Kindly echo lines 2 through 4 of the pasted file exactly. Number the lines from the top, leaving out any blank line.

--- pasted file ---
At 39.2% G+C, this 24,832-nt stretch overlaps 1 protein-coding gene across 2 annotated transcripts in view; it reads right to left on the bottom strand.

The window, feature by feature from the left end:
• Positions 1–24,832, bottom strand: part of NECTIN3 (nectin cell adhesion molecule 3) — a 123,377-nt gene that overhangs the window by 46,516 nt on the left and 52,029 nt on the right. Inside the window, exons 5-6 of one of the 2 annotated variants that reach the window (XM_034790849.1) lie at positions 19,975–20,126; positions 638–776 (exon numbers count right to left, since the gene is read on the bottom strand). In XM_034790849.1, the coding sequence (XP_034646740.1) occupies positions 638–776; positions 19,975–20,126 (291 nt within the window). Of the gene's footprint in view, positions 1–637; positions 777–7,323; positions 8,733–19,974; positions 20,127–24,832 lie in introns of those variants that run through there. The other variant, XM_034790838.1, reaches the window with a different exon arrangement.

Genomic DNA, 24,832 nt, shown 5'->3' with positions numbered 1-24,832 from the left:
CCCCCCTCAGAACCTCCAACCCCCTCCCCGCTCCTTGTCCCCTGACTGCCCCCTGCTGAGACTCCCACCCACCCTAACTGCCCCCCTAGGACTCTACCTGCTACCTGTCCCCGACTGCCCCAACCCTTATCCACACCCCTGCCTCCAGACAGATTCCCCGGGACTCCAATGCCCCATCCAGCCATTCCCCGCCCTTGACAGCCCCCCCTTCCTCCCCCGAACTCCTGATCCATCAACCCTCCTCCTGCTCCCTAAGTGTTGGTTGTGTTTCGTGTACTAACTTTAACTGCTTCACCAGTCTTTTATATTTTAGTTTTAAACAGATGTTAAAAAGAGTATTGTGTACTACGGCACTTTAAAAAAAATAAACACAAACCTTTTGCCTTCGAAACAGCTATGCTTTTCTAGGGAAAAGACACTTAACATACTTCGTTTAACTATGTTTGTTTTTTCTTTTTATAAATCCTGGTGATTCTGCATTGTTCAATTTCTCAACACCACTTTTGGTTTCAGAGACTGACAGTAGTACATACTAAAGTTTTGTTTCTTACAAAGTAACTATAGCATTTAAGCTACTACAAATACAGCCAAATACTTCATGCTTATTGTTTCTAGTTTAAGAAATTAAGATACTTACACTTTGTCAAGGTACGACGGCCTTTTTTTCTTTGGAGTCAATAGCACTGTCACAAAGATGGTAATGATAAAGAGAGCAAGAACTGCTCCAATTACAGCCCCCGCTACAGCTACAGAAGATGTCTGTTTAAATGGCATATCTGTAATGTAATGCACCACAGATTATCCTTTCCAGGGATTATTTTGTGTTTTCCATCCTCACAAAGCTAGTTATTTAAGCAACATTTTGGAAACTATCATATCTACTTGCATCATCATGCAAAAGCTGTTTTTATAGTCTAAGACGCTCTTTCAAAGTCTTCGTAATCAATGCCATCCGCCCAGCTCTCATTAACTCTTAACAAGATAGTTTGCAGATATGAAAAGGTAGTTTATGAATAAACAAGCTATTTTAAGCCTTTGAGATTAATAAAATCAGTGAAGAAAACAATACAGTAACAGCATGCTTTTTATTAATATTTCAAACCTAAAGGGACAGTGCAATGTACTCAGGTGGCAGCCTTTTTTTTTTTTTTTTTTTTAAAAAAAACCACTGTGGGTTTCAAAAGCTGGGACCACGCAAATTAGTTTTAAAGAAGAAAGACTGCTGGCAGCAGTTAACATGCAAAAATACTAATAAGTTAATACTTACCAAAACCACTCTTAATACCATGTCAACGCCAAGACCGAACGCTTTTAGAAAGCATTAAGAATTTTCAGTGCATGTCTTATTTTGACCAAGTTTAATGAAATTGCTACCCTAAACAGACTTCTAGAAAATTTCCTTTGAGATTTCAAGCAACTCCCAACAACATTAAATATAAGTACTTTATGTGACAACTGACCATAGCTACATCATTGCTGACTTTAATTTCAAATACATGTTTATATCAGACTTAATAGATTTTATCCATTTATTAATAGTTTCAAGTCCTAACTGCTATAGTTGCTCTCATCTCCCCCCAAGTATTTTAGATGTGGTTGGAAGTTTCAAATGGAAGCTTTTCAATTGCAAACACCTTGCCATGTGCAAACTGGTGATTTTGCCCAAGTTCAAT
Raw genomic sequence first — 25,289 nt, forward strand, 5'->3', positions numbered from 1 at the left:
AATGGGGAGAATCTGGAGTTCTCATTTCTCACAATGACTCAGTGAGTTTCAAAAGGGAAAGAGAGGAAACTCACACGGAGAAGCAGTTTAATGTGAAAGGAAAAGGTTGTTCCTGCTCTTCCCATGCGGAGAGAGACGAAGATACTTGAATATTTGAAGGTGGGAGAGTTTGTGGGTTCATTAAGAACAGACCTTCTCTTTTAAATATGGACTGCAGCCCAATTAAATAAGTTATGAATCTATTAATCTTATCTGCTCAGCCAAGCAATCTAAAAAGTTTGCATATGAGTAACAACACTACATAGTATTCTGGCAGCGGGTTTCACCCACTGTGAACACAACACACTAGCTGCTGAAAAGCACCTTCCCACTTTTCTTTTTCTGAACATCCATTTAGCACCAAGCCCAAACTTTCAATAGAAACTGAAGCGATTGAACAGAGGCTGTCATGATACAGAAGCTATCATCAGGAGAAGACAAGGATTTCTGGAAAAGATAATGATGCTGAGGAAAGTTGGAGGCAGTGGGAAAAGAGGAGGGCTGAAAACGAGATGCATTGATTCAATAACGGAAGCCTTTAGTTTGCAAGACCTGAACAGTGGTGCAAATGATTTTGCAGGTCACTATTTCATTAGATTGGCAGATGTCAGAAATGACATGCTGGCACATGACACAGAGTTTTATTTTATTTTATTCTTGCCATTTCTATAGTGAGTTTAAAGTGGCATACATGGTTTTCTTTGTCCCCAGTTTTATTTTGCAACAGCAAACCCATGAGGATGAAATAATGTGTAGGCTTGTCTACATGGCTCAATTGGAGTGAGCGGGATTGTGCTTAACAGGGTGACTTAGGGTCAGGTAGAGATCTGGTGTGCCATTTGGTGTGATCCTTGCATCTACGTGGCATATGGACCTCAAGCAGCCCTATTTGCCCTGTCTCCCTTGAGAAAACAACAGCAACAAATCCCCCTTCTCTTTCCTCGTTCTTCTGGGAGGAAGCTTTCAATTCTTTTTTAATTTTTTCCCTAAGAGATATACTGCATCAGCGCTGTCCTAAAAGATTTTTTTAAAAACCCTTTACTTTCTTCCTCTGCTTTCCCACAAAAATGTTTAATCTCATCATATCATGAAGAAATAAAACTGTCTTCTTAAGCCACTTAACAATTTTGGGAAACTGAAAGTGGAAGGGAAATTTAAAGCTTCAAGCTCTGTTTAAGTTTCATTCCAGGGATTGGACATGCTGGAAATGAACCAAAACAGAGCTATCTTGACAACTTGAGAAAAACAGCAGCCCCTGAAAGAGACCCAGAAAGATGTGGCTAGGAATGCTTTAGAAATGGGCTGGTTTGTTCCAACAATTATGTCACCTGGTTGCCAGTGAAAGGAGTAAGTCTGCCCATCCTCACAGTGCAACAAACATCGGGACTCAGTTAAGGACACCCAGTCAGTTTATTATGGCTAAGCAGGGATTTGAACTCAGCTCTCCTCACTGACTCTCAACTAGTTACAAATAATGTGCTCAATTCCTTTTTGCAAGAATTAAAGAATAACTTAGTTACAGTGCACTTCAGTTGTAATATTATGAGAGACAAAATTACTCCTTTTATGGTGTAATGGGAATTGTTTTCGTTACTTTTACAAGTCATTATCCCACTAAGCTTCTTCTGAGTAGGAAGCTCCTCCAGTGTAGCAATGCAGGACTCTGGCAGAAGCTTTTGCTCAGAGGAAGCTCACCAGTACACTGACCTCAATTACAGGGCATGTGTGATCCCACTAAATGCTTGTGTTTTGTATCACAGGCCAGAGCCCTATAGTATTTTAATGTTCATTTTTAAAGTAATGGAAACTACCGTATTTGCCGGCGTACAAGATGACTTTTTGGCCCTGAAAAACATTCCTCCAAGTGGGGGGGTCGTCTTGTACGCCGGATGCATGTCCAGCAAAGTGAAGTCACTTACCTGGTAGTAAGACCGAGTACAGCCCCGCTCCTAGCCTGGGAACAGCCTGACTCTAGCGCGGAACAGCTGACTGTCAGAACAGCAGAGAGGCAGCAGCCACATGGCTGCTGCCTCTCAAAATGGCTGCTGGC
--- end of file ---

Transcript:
The window, feature by feature from the left end:
• Positions 1–24,832, bottom strand: part of NECTIN3 (nectin cell adhesion molecule 3) — a 123,377-nt gene that overhangs the window by 46,516 nt on the left and 52,029 nt on the right. Inside the window, exons 5-6 of one of the 2 annotated variants that reach the window (XM_034790849.1) lie at positions 19,975–20,126; positions 638–776 (exon numbers count right to left, since the gene is read on the bottom strand). In XM_034790849.1, the coding sequence (XP_034646740.1) occupies positions 638–776; positions 19,975–20,126 (291 nt within the window). Of the gene's footprint in view, positions 1–637; positions 777–7,323; positions 8,733–19,974; positions 20,127–24,832 lie in introns of those variants that run through there. The other variant, XM_034790838.1, reaches the window with a different exon arrangement.

Genomic DNA, 24,832 nt, shown 5'->3' with positions numbered 1-24,832 from the left: